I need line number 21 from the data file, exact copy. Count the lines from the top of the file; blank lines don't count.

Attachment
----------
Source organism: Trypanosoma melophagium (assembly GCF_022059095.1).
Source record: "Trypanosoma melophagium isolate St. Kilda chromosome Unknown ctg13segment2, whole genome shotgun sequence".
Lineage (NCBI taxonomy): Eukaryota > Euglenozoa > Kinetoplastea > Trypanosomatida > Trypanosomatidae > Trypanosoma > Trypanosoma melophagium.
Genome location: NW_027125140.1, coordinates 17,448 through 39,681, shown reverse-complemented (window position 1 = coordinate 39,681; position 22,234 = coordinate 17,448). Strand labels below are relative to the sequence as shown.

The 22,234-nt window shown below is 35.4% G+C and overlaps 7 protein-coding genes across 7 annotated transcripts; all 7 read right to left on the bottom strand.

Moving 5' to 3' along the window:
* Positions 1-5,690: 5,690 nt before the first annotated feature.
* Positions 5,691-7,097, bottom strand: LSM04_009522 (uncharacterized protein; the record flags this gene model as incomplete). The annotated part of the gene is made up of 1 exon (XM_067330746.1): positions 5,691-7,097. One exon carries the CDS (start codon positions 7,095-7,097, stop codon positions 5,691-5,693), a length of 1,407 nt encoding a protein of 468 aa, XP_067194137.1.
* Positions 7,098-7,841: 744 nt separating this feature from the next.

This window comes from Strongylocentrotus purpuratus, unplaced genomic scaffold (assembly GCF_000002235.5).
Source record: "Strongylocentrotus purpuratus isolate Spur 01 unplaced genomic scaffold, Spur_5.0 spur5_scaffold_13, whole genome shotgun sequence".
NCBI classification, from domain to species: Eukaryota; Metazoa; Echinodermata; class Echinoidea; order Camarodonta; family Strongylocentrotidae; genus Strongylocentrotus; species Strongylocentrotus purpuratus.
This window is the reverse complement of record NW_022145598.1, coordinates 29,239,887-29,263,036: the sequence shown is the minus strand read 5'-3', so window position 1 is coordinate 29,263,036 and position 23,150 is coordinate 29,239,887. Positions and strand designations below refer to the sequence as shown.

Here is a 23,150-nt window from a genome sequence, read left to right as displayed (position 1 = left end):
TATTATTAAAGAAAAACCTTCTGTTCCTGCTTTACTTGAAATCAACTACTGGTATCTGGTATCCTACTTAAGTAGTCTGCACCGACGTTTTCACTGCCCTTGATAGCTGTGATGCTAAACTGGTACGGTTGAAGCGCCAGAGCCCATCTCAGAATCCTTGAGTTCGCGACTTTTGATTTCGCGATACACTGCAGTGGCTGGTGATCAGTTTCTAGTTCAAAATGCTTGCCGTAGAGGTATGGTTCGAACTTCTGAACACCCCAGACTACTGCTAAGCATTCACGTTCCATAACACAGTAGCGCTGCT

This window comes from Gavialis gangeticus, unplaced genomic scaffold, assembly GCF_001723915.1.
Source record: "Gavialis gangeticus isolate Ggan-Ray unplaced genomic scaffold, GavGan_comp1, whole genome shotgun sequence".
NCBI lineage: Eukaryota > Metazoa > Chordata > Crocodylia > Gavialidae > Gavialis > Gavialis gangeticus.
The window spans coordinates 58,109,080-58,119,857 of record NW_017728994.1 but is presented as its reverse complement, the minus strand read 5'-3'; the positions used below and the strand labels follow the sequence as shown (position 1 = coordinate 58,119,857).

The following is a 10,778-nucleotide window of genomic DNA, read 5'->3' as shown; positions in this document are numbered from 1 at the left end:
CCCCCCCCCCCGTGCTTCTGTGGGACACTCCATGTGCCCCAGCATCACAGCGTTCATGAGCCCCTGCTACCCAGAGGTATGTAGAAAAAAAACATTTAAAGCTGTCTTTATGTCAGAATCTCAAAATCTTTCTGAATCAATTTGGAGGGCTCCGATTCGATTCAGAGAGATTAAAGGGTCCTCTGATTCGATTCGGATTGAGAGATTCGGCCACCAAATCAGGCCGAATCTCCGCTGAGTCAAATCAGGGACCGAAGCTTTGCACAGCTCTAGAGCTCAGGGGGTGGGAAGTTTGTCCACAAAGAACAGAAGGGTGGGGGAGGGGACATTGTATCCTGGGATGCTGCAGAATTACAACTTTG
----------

CCCCCCCCCCCGTGCTTCTGTGGGACACTCCATGTGCCCCAGCATCACAGCGTTCATGAGCCCCTGCTACCCAGAGGTATGTAGAAAAAAAACATTTAAAGCTGTCTTTATGTCAGAATCTCAAAATCTTTCTGAATCAATTTGGAGGGCTCCGATTCGATTCAGAGAGATTAAAGGGTCCTCTGATTCGATTCGGATTGAGAGATTCGGCCACCAAATCAGGCCGAATCTCCGCTGAGTCAAATCAGGGACCGAAGCTTTGCACAGCTCTAGAGCTCAGGGGGTGGGAAGTTTGTCCACAAAGAACAGAAGGGTGGGGGAGGGGACATTGTATCCTGGGATGCTGCAGAATTACAACTTTG